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      Mariah Carey on Her Fans, Her Feminism and #JusticeForGlitter

      Mariah Carey isn’t someone who rushes anything. So when it comes to a photo shoot, an afternoon naturally stretches into an evening, which turns into a late-night event. At 10 p.m. — after a marathon of costume changes and notes on lighting (one of Carey’s many areas of expertise) — she’s finally ready to sit down for a print interview.

      As we walk into her dressing room, Carey has refashioned this corner of the photo studio into her own private lounge. On a table, she’s displayed a scented candle and a lamp. “I just hate fluorescent lighting,” she says. “It’s toxic.” She sips on a glass of red wine and nibbles from a container of pumpkin seeds. After she puts on a robe, she feels shy, so she asks a member of her team to bring her a second robe to wear over that one. “I just need a little coverage, because we’re a little nude under her,” Carey says, talking about herself in the first-person plural. “Lord knows, dreams are hard to follow.”

      Nonetheless, Carey has managed to make them come true, to climb to the peak of the music industry. Over her career, Carey has sold a staggering 65 million albums in the United States, according to RIAA, making her the second-biggest female artist of all time, behind only Barbra Streisand. And from 1990’s “Vision of Love” to 2007’s “Touch My Body,” 18 of her singles (17 of which she wrote herself) have reached the top of the Billboard 100 chart, a record for a solo artist.

      Peggy Sirota for Variety

      Through it all, Carey says that she’s had to battle against perceptions of being a female, mixed-race artist in an industry rampant with sexism. “I did not feel like I was being treated the same as some male artists when I was coming out with my first album,” Carey says of her 1990 debut.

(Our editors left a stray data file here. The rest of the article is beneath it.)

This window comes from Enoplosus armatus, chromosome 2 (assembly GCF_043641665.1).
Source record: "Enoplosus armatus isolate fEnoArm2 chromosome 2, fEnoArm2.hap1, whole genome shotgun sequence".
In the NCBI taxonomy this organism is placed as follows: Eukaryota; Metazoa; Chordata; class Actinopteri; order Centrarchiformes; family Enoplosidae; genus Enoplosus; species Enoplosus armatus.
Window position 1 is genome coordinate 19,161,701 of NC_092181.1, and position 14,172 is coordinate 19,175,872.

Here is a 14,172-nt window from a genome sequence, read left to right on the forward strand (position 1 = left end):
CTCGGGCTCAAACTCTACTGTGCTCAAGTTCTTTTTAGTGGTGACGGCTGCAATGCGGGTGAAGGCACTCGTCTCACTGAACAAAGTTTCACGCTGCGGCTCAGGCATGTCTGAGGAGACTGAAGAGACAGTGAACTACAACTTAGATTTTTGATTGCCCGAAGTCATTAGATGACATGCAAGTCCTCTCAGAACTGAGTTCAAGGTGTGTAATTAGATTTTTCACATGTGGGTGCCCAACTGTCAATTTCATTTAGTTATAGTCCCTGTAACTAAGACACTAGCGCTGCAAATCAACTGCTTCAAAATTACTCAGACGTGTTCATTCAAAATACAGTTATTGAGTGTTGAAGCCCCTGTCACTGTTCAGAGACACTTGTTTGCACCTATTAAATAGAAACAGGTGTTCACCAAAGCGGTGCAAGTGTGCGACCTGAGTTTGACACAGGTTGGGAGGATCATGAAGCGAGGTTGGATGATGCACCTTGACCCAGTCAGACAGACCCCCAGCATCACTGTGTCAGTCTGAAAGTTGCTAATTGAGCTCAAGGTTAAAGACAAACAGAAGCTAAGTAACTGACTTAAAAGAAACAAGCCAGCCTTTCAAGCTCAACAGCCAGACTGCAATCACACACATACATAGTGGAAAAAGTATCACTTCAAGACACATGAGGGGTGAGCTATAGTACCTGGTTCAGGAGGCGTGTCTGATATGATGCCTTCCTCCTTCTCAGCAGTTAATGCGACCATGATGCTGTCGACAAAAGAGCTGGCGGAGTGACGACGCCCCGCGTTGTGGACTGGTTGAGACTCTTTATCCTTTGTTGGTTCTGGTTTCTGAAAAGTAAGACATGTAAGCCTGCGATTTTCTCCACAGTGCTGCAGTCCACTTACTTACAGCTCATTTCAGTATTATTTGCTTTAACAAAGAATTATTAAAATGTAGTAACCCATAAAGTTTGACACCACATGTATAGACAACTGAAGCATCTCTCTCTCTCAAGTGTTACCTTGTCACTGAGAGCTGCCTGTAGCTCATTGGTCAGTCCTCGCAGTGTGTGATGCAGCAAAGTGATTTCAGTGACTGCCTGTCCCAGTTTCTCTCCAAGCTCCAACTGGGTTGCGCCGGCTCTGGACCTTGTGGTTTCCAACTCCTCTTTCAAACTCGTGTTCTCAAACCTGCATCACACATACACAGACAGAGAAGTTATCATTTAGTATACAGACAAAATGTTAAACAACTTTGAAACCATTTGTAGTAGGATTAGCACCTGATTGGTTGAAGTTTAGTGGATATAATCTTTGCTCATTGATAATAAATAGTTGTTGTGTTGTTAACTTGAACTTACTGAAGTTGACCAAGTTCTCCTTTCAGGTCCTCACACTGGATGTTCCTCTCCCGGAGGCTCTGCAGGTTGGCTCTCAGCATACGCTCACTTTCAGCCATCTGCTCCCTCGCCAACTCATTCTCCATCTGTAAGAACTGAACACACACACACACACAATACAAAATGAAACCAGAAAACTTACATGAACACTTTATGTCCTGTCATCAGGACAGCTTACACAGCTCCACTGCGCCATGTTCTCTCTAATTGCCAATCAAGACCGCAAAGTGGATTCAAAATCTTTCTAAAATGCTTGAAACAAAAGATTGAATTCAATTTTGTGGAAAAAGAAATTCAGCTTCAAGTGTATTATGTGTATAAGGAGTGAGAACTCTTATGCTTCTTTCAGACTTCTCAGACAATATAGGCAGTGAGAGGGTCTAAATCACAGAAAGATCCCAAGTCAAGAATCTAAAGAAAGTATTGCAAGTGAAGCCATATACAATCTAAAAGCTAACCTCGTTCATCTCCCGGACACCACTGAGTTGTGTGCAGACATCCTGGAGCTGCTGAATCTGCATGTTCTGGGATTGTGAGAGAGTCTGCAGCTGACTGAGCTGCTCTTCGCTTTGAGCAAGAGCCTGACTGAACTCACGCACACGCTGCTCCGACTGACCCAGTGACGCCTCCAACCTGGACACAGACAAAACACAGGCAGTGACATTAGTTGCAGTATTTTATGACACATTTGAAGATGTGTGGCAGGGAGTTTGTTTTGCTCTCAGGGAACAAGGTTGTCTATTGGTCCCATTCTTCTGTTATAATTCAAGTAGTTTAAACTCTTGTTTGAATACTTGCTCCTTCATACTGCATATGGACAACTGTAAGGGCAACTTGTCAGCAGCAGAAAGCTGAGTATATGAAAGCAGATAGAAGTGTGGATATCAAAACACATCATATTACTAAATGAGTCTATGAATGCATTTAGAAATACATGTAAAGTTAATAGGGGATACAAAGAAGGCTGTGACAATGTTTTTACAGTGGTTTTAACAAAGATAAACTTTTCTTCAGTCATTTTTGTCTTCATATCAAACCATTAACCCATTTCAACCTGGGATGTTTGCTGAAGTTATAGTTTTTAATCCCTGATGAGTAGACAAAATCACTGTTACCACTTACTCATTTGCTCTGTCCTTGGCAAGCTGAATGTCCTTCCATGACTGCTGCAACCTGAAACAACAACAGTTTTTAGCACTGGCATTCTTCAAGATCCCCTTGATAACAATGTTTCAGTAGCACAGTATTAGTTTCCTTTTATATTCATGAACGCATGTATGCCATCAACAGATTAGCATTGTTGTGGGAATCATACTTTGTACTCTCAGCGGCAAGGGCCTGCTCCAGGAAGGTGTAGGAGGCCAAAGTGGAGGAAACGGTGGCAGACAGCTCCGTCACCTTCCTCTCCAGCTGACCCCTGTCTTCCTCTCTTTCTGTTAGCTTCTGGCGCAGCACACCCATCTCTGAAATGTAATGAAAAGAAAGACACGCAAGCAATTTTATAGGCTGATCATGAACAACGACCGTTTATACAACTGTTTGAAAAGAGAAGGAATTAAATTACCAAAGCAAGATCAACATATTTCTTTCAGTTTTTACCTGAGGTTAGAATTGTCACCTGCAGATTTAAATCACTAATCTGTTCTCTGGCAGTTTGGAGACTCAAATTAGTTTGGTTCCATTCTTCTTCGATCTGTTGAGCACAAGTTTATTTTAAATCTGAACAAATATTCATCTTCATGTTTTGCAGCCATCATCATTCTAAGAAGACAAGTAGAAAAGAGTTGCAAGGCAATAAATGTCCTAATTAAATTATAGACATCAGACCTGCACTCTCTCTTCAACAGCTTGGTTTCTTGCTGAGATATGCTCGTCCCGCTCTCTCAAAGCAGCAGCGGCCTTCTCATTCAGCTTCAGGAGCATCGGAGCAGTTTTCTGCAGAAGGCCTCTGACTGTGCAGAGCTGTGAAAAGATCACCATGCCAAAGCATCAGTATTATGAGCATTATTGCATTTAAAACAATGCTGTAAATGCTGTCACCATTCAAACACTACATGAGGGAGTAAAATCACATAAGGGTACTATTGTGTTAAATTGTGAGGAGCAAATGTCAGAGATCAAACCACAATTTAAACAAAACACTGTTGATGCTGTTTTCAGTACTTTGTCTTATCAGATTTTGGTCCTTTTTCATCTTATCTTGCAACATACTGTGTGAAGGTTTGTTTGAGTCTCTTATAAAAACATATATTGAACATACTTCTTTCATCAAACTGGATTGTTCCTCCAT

She also recalls having to rebuff the unwanted advances of powerful men in the music industry when she was younger. “Older guys, younger guys,” Carey says, declining to go into specifics. “And my natural thing is to be a problem solver. And so when things happen to me, I’m, like, ‘Walk away.’ Because that’s how I was my entire life. I’ve been in the storm too long for that to shake me.”

      For this week’s Power of Women issue (where Carey is honored for her philanthropy with The Fresh Air Fund’s Camp Mariah), the singer-songwriter spoke to Variety about her career, feminism, writing her upcoming memoirs and why she’s hopeful about the future of the music business.

      Where is Mariah Carey right now — creatively, artistically, personally?
      Getting ready for Christmas.

      Already?! We just passed the last day of summer?
      Yes, but I can’t skip Halloween, and I can’t skip Thanksgiving. I know that “All I Want for Christmas,” my song that I wrote, is very commercial. But it’s not coming from that place. It’s really coming from the place of a kid, just loving Christmas so much. There’s just no greater feeling or emotion than having that day. And everybody asks me what the secret behind [my song is], and I’m, like, it’s because I truly love Christmas. I don’t want to say it, but I might as well work in the North Pole. I legitimately have that much Christmas spirit.

      Have you always loved Christmas?
      When I was little, and we’re exploring this because I’m writing my book, I always wanted Christmas to be perfect and so special. And my elder siblings, who I no longer communicate with, would ruin it every single time. So therefore, I got my festivity from my mother because my dad wasn’t into it. But they were divorced so that was a different thing. And when I wrote “All I Want For Christmas,” I was just thinking about: What are all the things that make me happy? And then I turned it into a love song.